This special issue is a collaboration among LeapsMag, the Aspen Institute Science & Society Program, and GOOD, with support from the Gordon and Betty Moore Foundation and the Rita Allen Foundation.

It is available as a free, beautifully designed digital magazine for both desktop and mobile.


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Kira Peikoff
Kira Peikoff is a journalist whose work has appeared in The New York Times, Newsweek, Nautilus, Popular Mechanics, The New York Academy of Sciences, and other outlets. She is also the author of four suspense novels that explore controversial issues arising from scientific innovation: Living Proof, No Time to Die, Die Again Tomorrow, and Mother Knows Best. Peikoff holds a B.A. in Journalism from New York University and an M.S. in Bioethics from Columbia University. She lives in New Jersey with her husband and son.

The White House in Washington, D.C.

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This article is part of the magazine, "The Future of Science In America: The Election Issue," co-published by LeapsMag, the Aspen Institute Science & Society Program, and GOOD.

We invited Nobel Prize, National Medal of Science, and Breakthrough Prize Laureates working in America to offer advice to the next President on how to prioritize science and medicine in the next four years. Almost universally, these 28 letters underscore the importance of government support for basic or fundamental research to fuel long-term solutions to challenges like infectious diseases, climate change, and environmental preservation.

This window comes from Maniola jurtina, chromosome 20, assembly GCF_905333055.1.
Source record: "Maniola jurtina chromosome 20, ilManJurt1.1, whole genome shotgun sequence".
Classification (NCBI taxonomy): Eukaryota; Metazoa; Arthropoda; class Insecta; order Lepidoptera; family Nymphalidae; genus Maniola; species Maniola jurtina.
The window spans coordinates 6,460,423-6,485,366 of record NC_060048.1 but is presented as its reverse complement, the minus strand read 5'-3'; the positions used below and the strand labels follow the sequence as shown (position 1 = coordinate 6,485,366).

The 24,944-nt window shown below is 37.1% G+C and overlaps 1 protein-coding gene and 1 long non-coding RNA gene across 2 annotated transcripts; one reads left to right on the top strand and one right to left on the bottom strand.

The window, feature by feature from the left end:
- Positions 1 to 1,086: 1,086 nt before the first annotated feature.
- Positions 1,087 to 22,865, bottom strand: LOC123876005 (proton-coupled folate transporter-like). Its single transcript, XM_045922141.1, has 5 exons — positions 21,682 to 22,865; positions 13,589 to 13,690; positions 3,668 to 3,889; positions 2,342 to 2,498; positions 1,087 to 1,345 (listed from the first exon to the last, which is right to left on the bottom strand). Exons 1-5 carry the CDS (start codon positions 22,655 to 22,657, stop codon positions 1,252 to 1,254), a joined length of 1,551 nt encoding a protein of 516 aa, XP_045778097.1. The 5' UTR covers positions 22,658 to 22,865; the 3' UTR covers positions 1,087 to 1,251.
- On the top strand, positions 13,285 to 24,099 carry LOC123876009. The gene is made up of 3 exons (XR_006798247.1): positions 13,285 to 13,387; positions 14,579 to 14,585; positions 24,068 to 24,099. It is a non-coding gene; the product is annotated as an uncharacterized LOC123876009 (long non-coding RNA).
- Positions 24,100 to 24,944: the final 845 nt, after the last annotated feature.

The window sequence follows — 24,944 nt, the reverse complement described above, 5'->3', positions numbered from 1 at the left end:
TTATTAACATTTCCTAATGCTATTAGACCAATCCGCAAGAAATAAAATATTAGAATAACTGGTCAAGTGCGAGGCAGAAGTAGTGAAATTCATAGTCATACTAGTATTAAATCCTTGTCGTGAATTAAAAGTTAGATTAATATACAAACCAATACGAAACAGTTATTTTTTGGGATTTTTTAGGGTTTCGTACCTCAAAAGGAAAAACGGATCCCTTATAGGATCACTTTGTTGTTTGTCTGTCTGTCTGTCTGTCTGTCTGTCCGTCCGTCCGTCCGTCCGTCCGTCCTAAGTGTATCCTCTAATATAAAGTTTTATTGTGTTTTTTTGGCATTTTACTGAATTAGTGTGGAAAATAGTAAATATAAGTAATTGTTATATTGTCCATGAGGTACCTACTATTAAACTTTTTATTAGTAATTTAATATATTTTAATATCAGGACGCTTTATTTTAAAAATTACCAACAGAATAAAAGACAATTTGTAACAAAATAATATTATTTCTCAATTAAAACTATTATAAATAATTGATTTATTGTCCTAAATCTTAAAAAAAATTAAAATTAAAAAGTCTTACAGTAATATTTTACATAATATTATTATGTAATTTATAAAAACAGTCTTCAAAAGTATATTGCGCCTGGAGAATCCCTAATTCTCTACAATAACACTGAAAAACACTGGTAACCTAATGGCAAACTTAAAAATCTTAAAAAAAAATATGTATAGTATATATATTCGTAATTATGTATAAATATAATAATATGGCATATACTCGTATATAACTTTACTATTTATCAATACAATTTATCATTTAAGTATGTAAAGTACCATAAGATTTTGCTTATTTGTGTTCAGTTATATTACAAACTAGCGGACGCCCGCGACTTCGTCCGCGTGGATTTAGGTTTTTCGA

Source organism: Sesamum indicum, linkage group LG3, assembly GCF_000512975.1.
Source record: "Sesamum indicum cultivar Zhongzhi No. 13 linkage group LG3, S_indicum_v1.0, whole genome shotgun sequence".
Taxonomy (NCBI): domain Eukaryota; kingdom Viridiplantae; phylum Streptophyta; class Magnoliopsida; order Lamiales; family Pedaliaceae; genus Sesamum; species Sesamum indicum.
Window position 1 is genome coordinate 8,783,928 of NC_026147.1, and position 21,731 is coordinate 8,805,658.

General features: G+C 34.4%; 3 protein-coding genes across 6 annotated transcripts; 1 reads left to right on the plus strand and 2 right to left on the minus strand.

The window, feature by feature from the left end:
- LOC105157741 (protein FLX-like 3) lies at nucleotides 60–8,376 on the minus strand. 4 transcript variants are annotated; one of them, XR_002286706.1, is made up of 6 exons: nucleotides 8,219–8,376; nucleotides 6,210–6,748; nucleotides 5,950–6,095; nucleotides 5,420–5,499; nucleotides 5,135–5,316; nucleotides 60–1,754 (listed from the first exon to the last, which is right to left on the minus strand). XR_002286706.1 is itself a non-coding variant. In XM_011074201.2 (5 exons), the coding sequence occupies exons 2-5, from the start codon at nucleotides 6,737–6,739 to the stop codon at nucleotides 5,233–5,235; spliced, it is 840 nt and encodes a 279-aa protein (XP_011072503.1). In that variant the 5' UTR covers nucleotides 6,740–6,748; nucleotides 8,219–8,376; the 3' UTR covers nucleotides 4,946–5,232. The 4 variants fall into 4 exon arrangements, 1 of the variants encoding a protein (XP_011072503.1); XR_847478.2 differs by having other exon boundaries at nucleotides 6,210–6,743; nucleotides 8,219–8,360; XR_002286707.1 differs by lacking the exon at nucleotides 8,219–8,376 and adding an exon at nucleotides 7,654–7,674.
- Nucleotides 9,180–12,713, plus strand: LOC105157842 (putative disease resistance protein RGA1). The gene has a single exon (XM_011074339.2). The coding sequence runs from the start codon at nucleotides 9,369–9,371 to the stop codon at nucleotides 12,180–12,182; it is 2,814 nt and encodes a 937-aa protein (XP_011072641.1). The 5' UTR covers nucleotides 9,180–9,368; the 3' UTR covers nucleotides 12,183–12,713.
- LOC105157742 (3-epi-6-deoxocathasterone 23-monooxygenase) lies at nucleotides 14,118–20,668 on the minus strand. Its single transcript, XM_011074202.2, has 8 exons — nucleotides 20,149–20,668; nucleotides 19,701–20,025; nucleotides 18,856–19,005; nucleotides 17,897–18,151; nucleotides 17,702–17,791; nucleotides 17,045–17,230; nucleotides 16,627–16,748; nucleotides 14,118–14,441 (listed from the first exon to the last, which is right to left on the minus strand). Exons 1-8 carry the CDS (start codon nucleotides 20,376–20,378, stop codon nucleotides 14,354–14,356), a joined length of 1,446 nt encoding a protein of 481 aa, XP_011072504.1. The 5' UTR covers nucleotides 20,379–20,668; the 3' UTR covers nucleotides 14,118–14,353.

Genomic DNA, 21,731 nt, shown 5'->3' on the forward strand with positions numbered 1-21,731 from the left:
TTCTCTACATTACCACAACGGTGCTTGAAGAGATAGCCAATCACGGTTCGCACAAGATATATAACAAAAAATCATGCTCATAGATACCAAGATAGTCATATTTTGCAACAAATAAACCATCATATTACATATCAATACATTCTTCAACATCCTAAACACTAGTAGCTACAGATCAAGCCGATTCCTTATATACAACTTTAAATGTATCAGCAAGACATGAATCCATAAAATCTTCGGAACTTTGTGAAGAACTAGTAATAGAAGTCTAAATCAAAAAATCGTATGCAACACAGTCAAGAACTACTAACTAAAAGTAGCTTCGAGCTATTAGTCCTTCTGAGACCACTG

Many of these scientists are immigrants to the United States and emphasize how they moved to this country for its educational and scientific opportunities, which recently have been threatened by changes in visa policies for students and researchers from overseas. Many respondents emphasize the importance of training opportunities for scientists from diverse backgrounds to ensure that America can continue to have one of the strongest, most creative scientific workforces in the world.

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Aaron F. Mertz
Aaron F. Mertz, Ph.D., is a biophysicist, science advocate, and the founding Director of the Aspen Institute Science & Society Program, launched in 2019 to help foster a diverse scientific workforce whose contributions extend beyond the laboratory and to generate greater public appreciation for science as a vital tool to address global challenges. He completed postdoctoral training in cell biology at Rockefeller University, a doctorate in physics at Yale University, a master’s degree in the history of science at the University of Oxford as a Rhodes Scholar, and a bachelor’s degree in physics at Washington University in St. Louis.